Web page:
Number of rounds shot.
So, is it best to shoot for the reliability of the handgun 100, 200, 300, 500, 1,000, or 10,000 rounds? Generally, the more rounds down range, the better to determine the reliability of a handgun for self-defense purposes. But, as we know, at this time, ammo is scarce and pricey. However, my life is worth protecting and carries a high personal price tag. I personally want to shoot 500 rounds through any handgun that I am considering for concealed carry or personal protection. Realistically for me, this is not always possible during this current ammo scarcity and cost environment. So I want to strive to shoot 500 rounds or as near to that as possible for reliability reasons. For me, this is enough ammo testing for a usual break-in period and for reliability determination. Most new handguns have a break-in period which can vary a lot from 100 to 200 rounds or so. Of the many new handguns I have reviewed, I have found that usually malfunctions and stoppages occur within the first 100 to 200 or so rounds. But subsequently, after cleaning and lubricating them, the next several testing rounds do not have problems. So, shoot about 100 to 200 rounds for your gun’s break-in period, then shoot at least about 300 more rounds without experiencing a single stoppage or malfunction. If I experience even one malfunction or stoppage (not directly caused by my improper shooting or handling skills) in 500 rounds, then that particular handgun is not for me for self-defense or personal protection. I will not have a high degree of confidence in it to defend my life or the lives of my loved ones. Taking a chance on that gun is not worth it for me.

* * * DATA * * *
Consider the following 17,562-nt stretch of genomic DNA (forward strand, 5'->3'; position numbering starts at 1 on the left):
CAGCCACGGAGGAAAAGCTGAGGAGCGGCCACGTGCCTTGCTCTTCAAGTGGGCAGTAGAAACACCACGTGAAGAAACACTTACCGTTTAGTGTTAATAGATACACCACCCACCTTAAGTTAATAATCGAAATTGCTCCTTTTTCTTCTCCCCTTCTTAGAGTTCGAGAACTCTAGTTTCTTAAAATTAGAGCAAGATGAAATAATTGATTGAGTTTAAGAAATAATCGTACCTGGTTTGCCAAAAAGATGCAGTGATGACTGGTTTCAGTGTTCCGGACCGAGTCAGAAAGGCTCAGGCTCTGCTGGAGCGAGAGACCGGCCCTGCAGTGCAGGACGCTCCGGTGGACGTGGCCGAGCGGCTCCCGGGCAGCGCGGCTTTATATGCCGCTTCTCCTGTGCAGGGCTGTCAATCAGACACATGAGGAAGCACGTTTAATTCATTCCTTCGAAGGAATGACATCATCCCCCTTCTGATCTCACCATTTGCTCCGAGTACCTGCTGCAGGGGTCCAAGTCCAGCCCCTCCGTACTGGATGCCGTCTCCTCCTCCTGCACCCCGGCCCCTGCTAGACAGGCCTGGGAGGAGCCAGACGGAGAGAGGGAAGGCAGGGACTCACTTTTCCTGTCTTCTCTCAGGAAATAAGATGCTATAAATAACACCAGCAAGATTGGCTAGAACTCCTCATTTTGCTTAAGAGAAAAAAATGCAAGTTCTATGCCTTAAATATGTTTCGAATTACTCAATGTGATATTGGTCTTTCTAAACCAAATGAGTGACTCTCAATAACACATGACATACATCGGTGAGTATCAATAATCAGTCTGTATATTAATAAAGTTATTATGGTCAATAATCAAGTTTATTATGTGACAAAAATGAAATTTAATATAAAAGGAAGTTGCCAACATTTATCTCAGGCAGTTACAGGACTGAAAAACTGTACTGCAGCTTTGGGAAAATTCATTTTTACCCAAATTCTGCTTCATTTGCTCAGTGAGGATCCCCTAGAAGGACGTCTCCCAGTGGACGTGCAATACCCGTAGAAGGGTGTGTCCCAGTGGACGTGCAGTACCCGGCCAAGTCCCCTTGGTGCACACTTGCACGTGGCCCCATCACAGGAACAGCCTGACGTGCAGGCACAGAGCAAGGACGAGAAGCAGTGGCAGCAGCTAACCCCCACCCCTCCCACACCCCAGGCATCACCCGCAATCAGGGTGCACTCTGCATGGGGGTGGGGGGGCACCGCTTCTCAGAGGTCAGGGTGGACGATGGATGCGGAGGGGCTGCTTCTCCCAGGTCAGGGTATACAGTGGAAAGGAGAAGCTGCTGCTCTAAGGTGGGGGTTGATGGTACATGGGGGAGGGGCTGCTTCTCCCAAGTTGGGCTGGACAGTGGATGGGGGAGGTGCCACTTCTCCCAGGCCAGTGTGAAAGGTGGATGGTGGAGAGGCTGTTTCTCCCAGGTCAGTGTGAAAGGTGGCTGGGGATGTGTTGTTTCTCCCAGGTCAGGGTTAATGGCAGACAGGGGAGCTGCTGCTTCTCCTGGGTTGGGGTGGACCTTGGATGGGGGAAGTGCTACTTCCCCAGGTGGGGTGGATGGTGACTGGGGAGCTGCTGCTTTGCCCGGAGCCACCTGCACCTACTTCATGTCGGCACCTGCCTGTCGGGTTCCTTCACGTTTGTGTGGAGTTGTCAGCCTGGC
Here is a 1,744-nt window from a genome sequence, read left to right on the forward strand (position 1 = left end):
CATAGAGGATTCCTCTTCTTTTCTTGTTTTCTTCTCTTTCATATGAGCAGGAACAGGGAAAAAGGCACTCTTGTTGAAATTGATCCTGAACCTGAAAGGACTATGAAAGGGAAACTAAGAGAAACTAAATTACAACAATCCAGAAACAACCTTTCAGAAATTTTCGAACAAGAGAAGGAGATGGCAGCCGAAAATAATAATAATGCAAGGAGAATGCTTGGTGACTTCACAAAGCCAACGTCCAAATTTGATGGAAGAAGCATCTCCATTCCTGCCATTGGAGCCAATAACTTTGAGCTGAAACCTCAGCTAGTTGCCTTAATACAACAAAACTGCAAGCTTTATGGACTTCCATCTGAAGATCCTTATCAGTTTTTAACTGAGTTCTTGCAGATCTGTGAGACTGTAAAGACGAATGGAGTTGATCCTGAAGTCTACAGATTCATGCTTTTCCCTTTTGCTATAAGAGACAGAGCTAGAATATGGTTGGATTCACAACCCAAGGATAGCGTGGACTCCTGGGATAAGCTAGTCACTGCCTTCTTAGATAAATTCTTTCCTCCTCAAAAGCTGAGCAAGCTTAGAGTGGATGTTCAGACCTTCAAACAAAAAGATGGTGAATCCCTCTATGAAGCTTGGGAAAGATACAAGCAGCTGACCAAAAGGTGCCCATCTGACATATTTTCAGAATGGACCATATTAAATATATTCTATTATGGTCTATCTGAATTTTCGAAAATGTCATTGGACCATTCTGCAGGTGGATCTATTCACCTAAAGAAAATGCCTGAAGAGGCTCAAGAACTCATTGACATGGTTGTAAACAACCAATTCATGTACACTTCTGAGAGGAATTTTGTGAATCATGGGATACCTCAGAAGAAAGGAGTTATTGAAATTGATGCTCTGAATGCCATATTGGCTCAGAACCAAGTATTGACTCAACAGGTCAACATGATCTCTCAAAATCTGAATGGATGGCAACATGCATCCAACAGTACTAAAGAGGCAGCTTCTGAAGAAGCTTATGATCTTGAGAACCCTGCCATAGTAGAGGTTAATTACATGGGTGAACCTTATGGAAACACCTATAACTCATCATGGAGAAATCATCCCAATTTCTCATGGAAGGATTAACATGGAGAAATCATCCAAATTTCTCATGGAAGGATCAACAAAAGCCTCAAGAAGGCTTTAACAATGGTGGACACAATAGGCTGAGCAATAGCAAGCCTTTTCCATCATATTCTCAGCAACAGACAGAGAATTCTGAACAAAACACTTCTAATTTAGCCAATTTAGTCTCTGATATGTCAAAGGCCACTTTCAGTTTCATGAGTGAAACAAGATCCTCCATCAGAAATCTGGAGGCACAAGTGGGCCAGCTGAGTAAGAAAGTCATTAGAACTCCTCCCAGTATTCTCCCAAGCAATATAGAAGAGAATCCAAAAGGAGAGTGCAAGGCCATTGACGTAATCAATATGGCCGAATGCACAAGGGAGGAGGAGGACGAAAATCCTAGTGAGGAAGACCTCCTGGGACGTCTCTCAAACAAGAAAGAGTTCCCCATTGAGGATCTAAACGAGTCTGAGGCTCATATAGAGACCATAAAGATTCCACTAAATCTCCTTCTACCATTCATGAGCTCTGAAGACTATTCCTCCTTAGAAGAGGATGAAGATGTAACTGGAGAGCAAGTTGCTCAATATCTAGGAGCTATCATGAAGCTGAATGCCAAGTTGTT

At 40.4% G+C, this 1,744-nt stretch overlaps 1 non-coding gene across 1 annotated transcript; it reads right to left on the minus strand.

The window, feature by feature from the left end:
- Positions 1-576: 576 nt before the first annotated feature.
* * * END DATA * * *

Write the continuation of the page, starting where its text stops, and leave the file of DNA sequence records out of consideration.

While it varies from gun to gun, plan for a break-in period of 100 to 200 rounds, in addition to at least about 300 rounds for overall reliability. It is important to initially clean and properly lubricate any handgun before testing for reliability and accuracy.
Types of rounds shot.
I believe it is best to shoot both full-metal jacket (FMJ) and jacketed hollow-point (JHP) rounds to see how the gun will cycle and perform with various ammo. Usually, begin your reliability test shooting FMJ rounds since I have learned that quite a few pistol and revolver guns will not properly cycle and perform the same when shooting FMJ and JHP rounds. And with FMJ rounds, there will be less lead buildup in the barrel.